Plastic Health Summit 2019 Aftermovie

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Is your body at stake?

There is strong evidence that your body is at stake —people are exposed to plastics and their additives every day in a variety of ways. We already know that many additives in plastic are considered extremely harmful, but there is no complete understanding of the effects of plastic itself on human health yet.


This is alarming. We are exposed to all kinds of plastic and hundreds of additives, from hormone disruptors like BPA and BPF to brominated flame retardants, every day. There is no escape. These chemicals give plastics characteristics such as plasticity, color, malleability, durability, and the hardness that some products need. Many of these additives are endocrine disruptors which have been shown to have harmful effects on life, especially when exposure occurs in developmental stages. Even more alarming is the fact that the vast majority of additives have not been tested at all.

Exposure to plastic

So far, there has been consistent evidence indicating that exposure to plastics and the additives therein may lead to a variety of health complications. Plastic particles have been found in human feces, for example –but what does plastic do to our bodies? To summarize: endocrine disrupting chemicals, often used to make plastic clear and durable, are associated with a disruption in fertility cycles, delayed neurodevelopment in children, immune disorders, and a higher risk of hormone-related cancers.

Endocrine disrupting chemicals furthermore affect thyroid function and the metabolism. These chemicals have also been found in human breast milk. We not only consume microplastics when we eat contaminated food, but plastic microfibers are present in the air we breathe, the clothes we wear, and even the water we drink — there is indeed no escape.

Is plastic cause for concern?

How much plastic have you come into contact with today, and how much of that is cause for concern? Your clothes may be synthetic or contain a certain percentage of synthetic material; your toothbrush is probably plastic; what about your keyboard? Maybe you wear plastic glasses; if you’re wearing makeup, there’s a very high chance that it contains plastic ingredients, especially if it’s waterproof. There are the containers you store food in and synthetic carpeting. The list is overwhelming.


We’re not saying this is problematic in and of itself. What we’re saying is that the realm of what we do not know about plastics and what they do to our bodies is so vast, that coupled with our constant exposure to it, we can’t help but be very concerned.

By supporting us you can help our coalition with finding evidence.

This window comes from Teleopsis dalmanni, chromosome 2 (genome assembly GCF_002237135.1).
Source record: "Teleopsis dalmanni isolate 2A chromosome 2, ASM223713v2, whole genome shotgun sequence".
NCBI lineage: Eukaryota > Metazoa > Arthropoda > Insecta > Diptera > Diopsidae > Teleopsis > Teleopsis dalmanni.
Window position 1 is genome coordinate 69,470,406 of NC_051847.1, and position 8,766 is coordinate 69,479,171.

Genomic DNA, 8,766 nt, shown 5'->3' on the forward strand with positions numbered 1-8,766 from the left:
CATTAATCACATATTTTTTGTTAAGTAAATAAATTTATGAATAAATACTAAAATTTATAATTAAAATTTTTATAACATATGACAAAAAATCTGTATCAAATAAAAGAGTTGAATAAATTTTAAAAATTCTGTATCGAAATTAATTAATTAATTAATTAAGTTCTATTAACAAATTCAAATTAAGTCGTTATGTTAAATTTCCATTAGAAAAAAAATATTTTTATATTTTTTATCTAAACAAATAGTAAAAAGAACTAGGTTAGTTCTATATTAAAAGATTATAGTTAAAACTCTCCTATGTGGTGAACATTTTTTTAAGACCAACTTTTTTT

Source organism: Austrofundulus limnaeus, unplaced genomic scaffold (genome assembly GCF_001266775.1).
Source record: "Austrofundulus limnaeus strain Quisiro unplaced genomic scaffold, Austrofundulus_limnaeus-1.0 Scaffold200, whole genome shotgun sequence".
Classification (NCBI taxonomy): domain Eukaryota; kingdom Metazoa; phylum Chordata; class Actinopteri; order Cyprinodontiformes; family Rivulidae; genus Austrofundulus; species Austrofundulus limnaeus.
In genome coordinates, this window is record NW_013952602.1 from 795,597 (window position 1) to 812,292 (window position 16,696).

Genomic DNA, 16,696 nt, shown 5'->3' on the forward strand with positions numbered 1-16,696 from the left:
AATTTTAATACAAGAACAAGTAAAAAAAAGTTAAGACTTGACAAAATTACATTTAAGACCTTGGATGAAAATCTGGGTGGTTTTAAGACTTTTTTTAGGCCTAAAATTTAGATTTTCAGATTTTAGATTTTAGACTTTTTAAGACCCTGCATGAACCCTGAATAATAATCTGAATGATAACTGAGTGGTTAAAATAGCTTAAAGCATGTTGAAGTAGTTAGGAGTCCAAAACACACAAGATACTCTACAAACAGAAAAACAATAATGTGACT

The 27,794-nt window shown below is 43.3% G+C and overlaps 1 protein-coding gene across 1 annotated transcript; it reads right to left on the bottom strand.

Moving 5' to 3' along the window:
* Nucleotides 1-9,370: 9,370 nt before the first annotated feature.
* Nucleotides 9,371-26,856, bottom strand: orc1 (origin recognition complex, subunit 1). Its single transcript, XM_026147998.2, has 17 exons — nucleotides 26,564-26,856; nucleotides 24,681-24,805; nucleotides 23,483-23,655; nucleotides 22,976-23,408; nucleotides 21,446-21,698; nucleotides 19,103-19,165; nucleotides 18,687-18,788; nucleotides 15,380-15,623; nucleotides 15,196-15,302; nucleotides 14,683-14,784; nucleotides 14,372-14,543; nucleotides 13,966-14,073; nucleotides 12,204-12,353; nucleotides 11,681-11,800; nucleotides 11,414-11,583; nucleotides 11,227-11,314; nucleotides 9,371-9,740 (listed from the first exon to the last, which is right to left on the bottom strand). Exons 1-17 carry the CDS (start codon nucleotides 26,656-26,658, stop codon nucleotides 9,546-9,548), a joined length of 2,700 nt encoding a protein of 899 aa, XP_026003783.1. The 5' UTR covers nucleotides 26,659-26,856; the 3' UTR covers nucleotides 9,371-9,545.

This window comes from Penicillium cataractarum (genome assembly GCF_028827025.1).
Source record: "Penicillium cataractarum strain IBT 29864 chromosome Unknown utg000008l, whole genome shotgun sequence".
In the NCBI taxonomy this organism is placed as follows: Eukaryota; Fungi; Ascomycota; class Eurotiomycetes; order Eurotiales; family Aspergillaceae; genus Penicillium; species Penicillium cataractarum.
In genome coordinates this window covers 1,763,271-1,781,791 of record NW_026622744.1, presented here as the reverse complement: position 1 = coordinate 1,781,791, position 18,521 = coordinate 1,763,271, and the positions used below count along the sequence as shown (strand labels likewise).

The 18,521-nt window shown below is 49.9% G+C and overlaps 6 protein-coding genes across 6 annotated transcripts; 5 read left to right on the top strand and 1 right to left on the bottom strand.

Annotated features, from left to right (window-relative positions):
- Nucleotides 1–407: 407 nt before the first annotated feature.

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Plastic is killing

At this stage, plastic has become ubiquitous in our world. It is common knowledge that its presence in the environment poses an immense risk to wildlife. But what about us? Isn’t it logical that if the excess of plastic is killing dolphins and turtles, that it could be disastrous for humans as well?


This may not entail us trapped in six-pack plastic rings or choking on straws. It’s the toxic additives and constant unwitting exposure to plastics that we need to be concerned about. We need more research, and in the meantime, we need to drastically cut down on our reliance on plastic —it’s everywhere, putting our planet and our bodies at stake.

Read our Position Paper

Plastic facts

Humans are exposed to microplastics and their additives through ingestion, inhalation and possibly through touching plastics the whole day. Children born now are much more exposed to plastics than earlier generations. Many of the harmful substances we are exposed to (such as flame retardants) accumulate in the body over time.

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Endocrine disrupting chemicals (EDCs) such as BPA, which are commonly found in plastics, are possibly related to an increasing number of disorders, from reproductive and development issues to an increased chance of hormone-related cancers. They have been found in breastmilk, amongst other places. EDCs mimic and disrupt the natural behavior of hormones in the body. Newborn babies and young people are extra vulnerable.

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The amount of plastics in the environment increases and plastic fragmentizes into ever smaller particles. Nanoparticles may cross cell membranes and spread through the entire body. Among the expected consequences is behavioral change. The occurrence of nanoplastic particles has been observed in both fish and mammals.